Connect with us

Alberta

Trudeau moves on pledge to cap oil and gas emissions as COP26 talks begin in Scotland

Published

4 minute read

GLASGOW, United Kingdom — Prime Minister Justin Trudeau invoked the memory of Lytton, B.C., on Monday as he called for global action in the fight against climate change and formally committed to a cap on emissions produced by Canada’s oil and gas sector.

The prime minister was speaking at the 26th meeting of the Council of Parties to the UN climate convention, known as COP26, where more than 120 world leaders have gathered for two days to assess global efforts to address what many see as an existential problem.

It was in that context that Trudeau referenced the record-setting temperatures that set the stage for the devastating wildfire that swept through the village of Lytton in June, destroying much of the community.

“What happened in Lytton can and has and will happen anywhere,” Trudeau told the assembled leaders, including U.S. President Joe Biden and German Chancellor Angela Merkel. “How many more signs do we need? This is our time to step up — and step up together.”

Trudeau went on to formally launch his government’s latest effort to reduce Canada’s greenhouse gas emissions by committing to a cap on emissions from the country’s oil and gas sector.

Such a cap had been promised in the Liberals’ recent election platform, with plans to force emissions down until they hit net zero in 2050. A lack of regulations for the sector has long been a sore spot between environmental groups and Ottawa.

“We’ll cap oil and gas sector emissions today and ensure they decrease tomorrow at a pace and scale needed to reach net zero by 2050,” Trudeau told the leaders.

“That’s no small task for a major oil and gas producing country. It’s a big step that’s absolutely necessary.”

Environment Minister Steven Guilbeault was expected to send a letter to the government’s new net-zero advisory body to start the process later on Monday.

Trudeau arrived at COP from the G20 leaders’ summit in Rome, where leaders agreed that global warming had to be limited to 1.5 C by the end of this century. However, they failed to agree on specific actions to make that happen.

While Trudeau promised to cap oil and gas sector emissions, Canada will not be increasing its targets for cutting greenhouse gas emissions further than what was announced earlier this year.

In July, Canada formally submitted its new target, which aims to have 40 to 45 per cent fewer emissions than in 2005 by 2030, to the UN. The previous target was a 30 per cent reduction in emissions from 2005 by 2030.

The prime minister said Sunday that while there is always a lot of attention on the setting of targets, not enough attention goes to meeting them. He said Canada is now focused on implementing the policies needed to meet its existing targets.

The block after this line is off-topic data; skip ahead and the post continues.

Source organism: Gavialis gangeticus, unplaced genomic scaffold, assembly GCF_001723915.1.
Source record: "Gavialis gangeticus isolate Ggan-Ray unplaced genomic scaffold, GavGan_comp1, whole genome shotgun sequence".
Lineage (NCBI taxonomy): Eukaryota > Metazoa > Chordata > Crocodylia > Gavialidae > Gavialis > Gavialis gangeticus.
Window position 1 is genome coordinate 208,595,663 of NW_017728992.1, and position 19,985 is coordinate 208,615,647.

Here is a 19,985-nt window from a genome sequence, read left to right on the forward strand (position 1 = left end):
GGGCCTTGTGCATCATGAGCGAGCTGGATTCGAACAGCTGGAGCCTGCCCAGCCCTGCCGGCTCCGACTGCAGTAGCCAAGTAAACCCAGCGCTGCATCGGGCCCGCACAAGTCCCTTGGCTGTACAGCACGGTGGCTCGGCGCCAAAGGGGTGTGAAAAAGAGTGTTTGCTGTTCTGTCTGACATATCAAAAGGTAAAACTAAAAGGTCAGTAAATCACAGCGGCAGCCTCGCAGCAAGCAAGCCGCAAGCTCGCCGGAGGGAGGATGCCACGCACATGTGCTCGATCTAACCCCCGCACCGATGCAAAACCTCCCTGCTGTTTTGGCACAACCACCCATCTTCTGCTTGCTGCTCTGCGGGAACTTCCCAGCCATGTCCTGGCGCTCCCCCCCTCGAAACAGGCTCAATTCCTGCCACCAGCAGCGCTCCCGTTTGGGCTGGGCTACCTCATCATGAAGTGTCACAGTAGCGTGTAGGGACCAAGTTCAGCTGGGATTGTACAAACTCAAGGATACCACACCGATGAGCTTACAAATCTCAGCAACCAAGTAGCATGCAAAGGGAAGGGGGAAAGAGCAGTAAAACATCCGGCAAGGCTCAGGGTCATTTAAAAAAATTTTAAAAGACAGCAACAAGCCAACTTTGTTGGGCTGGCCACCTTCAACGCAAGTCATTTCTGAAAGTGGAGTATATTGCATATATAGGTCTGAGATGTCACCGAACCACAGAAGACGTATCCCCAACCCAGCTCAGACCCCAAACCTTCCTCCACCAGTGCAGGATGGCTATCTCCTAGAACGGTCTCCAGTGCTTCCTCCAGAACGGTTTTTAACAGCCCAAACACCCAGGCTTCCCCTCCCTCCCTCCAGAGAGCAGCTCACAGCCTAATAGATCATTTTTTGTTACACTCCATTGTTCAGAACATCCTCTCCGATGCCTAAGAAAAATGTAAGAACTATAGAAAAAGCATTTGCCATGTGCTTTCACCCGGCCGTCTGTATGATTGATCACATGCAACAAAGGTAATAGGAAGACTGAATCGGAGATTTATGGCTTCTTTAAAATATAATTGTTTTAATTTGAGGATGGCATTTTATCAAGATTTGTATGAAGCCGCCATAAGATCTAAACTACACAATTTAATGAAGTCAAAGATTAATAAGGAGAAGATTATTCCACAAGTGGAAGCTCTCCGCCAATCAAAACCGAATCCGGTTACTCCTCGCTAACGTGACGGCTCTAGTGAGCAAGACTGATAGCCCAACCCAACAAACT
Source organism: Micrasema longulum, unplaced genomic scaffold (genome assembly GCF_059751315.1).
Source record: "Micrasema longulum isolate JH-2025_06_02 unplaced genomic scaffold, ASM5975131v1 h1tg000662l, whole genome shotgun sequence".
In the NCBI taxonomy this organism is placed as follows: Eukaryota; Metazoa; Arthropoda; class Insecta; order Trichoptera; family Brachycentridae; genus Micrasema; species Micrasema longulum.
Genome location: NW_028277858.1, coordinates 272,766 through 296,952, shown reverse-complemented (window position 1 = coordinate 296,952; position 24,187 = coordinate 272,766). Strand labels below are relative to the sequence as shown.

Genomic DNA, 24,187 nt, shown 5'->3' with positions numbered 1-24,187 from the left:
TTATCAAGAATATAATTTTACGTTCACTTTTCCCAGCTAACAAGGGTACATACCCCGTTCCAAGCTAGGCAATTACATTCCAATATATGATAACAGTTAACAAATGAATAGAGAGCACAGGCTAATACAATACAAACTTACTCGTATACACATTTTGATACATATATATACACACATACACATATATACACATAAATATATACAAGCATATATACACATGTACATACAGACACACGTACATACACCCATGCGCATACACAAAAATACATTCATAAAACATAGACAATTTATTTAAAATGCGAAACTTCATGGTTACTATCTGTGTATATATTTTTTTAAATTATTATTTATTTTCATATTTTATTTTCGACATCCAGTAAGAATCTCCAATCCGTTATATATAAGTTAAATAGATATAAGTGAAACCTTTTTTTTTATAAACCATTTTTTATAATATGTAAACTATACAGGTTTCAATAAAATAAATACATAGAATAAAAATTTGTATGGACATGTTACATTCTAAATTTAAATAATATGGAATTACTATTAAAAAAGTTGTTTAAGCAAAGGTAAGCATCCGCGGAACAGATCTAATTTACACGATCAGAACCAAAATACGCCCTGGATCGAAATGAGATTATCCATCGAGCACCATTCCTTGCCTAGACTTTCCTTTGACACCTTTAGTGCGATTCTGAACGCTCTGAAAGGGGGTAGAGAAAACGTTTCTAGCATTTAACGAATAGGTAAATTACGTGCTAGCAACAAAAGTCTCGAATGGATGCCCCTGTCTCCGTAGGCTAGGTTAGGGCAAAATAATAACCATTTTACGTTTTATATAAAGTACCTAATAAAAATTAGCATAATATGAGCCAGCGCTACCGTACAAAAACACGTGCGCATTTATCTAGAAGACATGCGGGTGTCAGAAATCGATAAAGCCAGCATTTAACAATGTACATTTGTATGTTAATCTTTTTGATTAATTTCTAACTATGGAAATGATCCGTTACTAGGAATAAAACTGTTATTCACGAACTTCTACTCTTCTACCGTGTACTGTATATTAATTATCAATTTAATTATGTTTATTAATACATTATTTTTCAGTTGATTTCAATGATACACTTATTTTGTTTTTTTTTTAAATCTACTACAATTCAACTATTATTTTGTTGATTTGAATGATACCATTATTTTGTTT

To that end, he used his address on Monday to list the actions his government has taken to make good on its promises, including putting a price on carbon.

He also noted that Canada has committed $5.3 billion to help low and middle-income nations with their emissions-reduction and mitigation efforts, with up to $1 billion of that funding will be dedicated to helping countries transition away from coal.

This report by The Canadian Press was first published Nov. 1, 2021.

Mia Rabson, The Canadian Press

Storytelling is in our DNA. We provide credible, compelling multimedia storytelling and services in English and French to help captivate your digital, broadcast and print audiences. As Canada’s national news agency for 100 years, we give Canadians an unbiased news source, driven by truth, accuracy and timeliness.

Follow Author

Alberta

Alberta reports three cases of new COVID subvariant, more hospitalizations, deaths

Published on

EDMONTON — Alberta Health says it has detected three cases of the BA. 2 variant and reported its second-highest rate of hospitalizations due to COVID-19.

The province says there were 1,418 hospitalizations Wednesday, a day after it broke its record with 1,443.

There were 1,309 people with the disease in non-intensive care and 109 patients in ICUs across the province.

The province also recorded 22 additional deaths, bringing the total to 3,505 since the pandemic began.

Alberta Health did not say when the three Omicron subvariant cases were detected.

Federal health officials say so far, 51 such cases have been detected throughout Canada.

This report by The Canadian Press was first published Jan. 26, 2022.

The Canadian Press

Continue Reading

Alberta

Elks sign all-star receivers Bowman, Arceneaux, three others

Published on

EDMONTON — The Edmonton Elks signed former all-star receivers Adarius Bowman and Emmanuel Arceneaux on Wednesday.

The Elks also added veteran receiver Caleb Holley, defensive back Matt Elam and defensive lineman Daniel Ross. 

Bowman returns to the franchise after a five-year absence.

The 36-year-old is a three-time all-star, earning the honour in the 2014, 2015 and 2016 while he was playing in Edmonton.

Bowman helped Edmonton win the 2015 Grey Cup.

His 2016 season was one of the best in team history, with Bowman completing 120 receptions for 1,761 yards and nine touchdowns in 17 games.

Arceneaux, 34, is a two-time CFL all-star, and last played in the league in 2019, suiting up for the Saskatchewan Roughriders. 

He last played for the Frisco Fighters of the Indoor Football League.

Best known for his time with the B.C. Lions, Arceneaux has 578 receptions in the CFL for 8,418 yards and 57 touchdowns.

Elam and Ross have both had brief stints in the NFL.

This report by The Canadian Press was first published Jan. 26, 2022.

The Canadian Press

Continue Reading

Trending

X